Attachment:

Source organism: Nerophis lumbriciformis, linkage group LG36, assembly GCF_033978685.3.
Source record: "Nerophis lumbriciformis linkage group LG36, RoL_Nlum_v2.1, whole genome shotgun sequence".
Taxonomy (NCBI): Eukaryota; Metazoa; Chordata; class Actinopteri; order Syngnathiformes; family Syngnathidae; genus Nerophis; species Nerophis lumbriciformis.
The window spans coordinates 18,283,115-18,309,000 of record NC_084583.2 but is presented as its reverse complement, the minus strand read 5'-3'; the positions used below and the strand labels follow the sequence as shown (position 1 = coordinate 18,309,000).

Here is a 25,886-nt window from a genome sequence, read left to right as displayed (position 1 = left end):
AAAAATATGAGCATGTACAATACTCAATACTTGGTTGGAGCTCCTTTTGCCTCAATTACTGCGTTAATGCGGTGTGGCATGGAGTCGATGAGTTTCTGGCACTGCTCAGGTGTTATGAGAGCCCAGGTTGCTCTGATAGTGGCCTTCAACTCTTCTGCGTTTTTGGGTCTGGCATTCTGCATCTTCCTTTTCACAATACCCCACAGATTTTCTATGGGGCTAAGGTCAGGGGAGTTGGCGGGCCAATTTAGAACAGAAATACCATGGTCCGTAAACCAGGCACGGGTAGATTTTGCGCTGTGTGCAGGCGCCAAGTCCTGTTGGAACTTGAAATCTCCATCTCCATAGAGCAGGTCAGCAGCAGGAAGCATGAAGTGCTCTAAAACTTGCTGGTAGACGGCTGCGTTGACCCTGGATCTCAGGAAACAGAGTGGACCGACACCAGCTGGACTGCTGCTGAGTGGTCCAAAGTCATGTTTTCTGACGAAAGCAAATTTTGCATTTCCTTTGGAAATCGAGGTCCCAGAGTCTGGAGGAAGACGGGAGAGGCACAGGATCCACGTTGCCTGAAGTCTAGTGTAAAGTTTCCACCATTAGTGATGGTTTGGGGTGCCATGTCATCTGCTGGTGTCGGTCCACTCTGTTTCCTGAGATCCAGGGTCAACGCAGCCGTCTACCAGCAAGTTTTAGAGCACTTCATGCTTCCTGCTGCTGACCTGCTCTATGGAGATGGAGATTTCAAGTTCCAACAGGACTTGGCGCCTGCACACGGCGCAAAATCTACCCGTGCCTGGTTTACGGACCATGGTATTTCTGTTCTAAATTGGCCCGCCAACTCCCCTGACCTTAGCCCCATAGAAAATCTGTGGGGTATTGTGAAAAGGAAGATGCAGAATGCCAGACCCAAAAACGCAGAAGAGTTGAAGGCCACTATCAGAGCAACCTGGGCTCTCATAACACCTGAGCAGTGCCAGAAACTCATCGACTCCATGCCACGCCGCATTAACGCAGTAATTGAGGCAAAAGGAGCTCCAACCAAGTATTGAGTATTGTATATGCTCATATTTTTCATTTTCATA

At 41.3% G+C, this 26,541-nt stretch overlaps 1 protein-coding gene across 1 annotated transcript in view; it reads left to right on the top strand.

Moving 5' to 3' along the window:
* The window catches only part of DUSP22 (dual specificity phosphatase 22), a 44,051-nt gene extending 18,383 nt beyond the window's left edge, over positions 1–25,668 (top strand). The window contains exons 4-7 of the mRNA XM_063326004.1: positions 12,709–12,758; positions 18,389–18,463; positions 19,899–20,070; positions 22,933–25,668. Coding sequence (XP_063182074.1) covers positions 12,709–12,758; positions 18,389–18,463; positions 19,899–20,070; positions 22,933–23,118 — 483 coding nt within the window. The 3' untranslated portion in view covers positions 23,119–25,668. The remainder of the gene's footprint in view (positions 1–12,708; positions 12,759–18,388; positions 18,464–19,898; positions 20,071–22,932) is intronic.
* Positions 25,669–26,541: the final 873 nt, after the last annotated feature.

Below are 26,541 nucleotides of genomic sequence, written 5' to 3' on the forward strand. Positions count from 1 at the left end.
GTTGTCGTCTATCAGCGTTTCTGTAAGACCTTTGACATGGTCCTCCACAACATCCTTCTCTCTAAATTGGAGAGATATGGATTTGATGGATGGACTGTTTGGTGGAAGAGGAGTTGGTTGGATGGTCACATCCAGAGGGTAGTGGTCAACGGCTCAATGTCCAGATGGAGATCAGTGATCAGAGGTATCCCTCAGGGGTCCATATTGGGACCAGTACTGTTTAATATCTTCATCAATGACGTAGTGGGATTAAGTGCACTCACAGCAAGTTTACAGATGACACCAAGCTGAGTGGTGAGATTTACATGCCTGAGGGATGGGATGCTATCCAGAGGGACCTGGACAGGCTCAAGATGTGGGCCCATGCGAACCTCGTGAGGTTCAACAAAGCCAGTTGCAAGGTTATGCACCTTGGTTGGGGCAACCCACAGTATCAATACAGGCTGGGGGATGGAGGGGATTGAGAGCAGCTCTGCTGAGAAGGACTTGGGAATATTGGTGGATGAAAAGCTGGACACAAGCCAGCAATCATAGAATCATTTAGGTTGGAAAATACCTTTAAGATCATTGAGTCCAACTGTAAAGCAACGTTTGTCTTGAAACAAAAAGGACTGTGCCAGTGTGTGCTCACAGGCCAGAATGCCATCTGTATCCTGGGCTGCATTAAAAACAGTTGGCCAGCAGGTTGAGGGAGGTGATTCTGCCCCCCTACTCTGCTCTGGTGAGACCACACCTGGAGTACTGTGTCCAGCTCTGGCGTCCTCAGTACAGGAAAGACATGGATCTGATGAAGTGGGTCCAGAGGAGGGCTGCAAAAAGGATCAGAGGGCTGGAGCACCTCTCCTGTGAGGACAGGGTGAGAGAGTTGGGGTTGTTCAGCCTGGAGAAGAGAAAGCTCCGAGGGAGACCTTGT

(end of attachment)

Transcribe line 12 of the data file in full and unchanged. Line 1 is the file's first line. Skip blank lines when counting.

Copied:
GTTGTCGTCTATCAGCGTTTCTGTAAGACCTTTGACATGGTCCTCCACAACATCCTTCTCTCTAAATTGGAGAGATATGGATTTGATGGATGGACTGTTTGGTGGAAGAGGAGTTGGTTGGATGGTCACATCCAGAGGGTAGTGGTCAACGGCTCAATGTCCAGATGGAGATCAGTGATCAGAGGTATCCCTCAGGGGTCCATATTGGGACCAGTACTGTTTAATATCTTCATCAATGACGTAGTGGGATTAAGTGCACTCACAGCAAGTTTACAGATGACACCAAGCTGAGTGGTGAGATTTACATGCCTGAGGGATGGGATGCTATCCAGAGGGACCTGGACAGGCTCAAGATGTGGGCCCATGCGAACCTCGTGAGGTTCAACAAAGCCAGTTGCAAGGTTATGCACCTTGGTTGGGGCAACCCACAGTATCAATACAGGCTGGGGGATGGAGGGGATTGAGAGCAGCTCTGCTGAGAAGGACTTGGGAATATTGGTGGATGAAAAGCTGGACACAAGCCAGCAATCATAGAATCATTTAGGTTGGAAAATACCTTTAAGATCATTGAGTCCAACTGTAAAGCAACGTTTGTCTTGAAACAAAAAGGACTGTGCCAGTGTGTGCTCACAGGCCAGAATGCCATCTGTATCCTGGGCTGCATTAAAAACAGTTGGCCAGCAGGTTGAGGGAGGTGATTCTGCCCCCCTACTCTGCTCTGGTGAGACCACACCTGGAGTACTGTGTCCAGCTCTGGCGTCCTCAGTACAGGAAAGACATGGATCTGATGAAGTGGGTCCAGAGGAGGGCTGCAAAAAGGATCAGAGGGCTGGAGCACCTCTCCTGTGAGGACAGGGTGAGAGAGTTGGGGTTGTTCAGCCTGGAGAAGAGAAAGCTCCGAGGGAGACCTTGT